Kurt Ullrich lives in Maquoketa, Iowa.
Source /page 11 of today's offline published Midwest issue
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satt fs
Reply Fri 30 Dec, 2005 09:37 pm
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Reply Mon 2 Jan, 2006 05:09 pm
I was privileged to eat dinner at the Berghoff once last year. (Chicken noodle and Schweinsbraten, and Schwarzwälder Kirsch Torte.) My expectations were kind of low -- eating German food isn't the reason I travel 6000 miles away from Germany. But not only did their Schweinsbraten melt on the tongue, as did the vegetables that came with it. For this 21st century German, they were almost a like trip in a time machine. The Berghoff's recipies, at least the one for Schweinsbraten, were straight out of the 19th century cookbook. They were refreshingly uncorrupted by the low-fat fads, the minimal portion sizes, and all those other symptoms of decay that have turned me into a cultural pessimist on fine German cooking.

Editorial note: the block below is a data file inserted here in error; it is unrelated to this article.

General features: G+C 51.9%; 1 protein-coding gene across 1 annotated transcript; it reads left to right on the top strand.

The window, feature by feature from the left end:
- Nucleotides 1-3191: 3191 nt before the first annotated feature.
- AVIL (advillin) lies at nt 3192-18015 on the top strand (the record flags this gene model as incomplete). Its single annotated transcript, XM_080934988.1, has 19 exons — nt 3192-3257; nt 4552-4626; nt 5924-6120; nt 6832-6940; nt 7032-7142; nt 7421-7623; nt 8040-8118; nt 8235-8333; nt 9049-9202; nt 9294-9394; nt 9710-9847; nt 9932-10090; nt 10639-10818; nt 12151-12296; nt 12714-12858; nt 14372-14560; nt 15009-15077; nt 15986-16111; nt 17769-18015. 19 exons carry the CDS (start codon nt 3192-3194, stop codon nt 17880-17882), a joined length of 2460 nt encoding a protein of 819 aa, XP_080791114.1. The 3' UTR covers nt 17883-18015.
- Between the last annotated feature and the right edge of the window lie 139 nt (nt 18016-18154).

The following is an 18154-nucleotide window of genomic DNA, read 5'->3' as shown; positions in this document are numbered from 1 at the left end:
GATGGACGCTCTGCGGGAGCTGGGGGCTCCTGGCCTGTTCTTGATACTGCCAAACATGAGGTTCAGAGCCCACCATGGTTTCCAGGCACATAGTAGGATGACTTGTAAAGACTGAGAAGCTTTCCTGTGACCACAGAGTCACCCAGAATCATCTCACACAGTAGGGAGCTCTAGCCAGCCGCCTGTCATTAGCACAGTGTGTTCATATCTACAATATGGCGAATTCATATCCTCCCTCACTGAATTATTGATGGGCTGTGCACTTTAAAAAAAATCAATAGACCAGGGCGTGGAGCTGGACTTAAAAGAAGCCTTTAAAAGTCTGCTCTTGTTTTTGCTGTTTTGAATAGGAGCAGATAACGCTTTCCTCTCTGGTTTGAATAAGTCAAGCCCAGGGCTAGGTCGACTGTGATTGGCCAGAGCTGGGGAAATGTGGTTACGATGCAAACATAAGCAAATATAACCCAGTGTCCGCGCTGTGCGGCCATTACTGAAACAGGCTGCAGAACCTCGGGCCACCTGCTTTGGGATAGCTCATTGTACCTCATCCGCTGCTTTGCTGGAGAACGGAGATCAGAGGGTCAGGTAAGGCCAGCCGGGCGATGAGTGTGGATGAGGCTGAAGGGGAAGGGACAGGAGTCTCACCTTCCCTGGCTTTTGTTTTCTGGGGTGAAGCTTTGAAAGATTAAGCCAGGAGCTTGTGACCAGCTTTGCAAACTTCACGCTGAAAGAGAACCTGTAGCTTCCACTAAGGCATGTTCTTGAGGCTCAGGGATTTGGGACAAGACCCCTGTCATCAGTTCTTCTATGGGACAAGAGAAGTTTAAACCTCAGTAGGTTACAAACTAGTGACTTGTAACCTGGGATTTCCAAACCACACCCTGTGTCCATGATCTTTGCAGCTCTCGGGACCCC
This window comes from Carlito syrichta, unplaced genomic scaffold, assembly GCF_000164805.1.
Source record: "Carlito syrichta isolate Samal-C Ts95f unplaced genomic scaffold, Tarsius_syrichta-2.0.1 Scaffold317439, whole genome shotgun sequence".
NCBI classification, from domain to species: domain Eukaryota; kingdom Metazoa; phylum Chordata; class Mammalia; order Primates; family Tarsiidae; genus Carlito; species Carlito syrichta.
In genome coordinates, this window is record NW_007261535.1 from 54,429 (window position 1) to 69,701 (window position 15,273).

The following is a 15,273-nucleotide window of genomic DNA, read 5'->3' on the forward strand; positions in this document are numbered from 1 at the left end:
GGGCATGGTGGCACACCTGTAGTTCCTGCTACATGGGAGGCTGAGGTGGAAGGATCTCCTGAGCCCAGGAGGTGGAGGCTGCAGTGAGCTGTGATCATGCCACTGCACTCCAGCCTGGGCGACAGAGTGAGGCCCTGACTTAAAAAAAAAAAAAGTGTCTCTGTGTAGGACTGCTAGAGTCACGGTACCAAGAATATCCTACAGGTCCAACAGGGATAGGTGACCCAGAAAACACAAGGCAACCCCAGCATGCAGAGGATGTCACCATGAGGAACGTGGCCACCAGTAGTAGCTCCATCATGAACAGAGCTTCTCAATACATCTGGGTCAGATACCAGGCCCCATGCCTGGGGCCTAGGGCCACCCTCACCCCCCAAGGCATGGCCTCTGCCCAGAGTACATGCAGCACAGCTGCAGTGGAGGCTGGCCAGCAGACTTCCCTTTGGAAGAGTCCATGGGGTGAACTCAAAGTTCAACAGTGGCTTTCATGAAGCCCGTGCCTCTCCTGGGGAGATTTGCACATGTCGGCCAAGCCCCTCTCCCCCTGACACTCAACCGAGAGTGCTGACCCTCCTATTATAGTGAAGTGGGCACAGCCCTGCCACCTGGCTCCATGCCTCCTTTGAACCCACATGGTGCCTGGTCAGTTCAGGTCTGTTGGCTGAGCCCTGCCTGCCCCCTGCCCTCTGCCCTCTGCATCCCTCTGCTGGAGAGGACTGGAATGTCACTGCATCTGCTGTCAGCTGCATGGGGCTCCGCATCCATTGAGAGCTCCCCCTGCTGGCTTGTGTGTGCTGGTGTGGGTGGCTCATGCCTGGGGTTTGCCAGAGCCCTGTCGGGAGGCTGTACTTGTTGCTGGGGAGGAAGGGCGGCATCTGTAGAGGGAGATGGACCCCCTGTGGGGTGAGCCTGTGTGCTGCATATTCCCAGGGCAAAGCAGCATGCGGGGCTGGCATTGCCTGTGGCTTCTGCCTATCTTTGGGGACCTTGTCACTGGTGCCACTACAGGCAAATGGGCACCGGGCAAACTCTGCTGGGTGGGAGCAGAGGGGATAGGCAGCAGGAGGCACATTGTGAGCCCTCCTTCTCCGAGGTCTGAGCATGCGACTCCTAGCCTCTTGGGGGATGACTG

Rest in peace, Berghoff, I'll miss you. And I hope Chicago doesn't close this Russian place around the corner from Symphony Hall before I can eat there again. (Russian Tea Time I think was its name.) If they do, I will be extremely pissed.
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Reply Mon 2 Jan, 2006 05:28 pm
That remins me of the famous Luchow's in New York City.
A day before its final closure I was fortunate enough to
experience the nice "Gemuetlichkeit" and the excellent food.
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Walter Hinteler
Reply Mon 2 Jan, 2006 11:31 pm
I like this postcard from an unknown German barroom in the USA, from 19hundred something

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Reply Tue 3 Jan, 2006 12:12 am
Oh yeah Walter, that's the Luchow's - there, pictured in the middle, that's me!!
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Walter Hinteler
Reply Tue 3 Jan, 2006 08:23 am
<I'd thaught that I'd met that girl somewhere>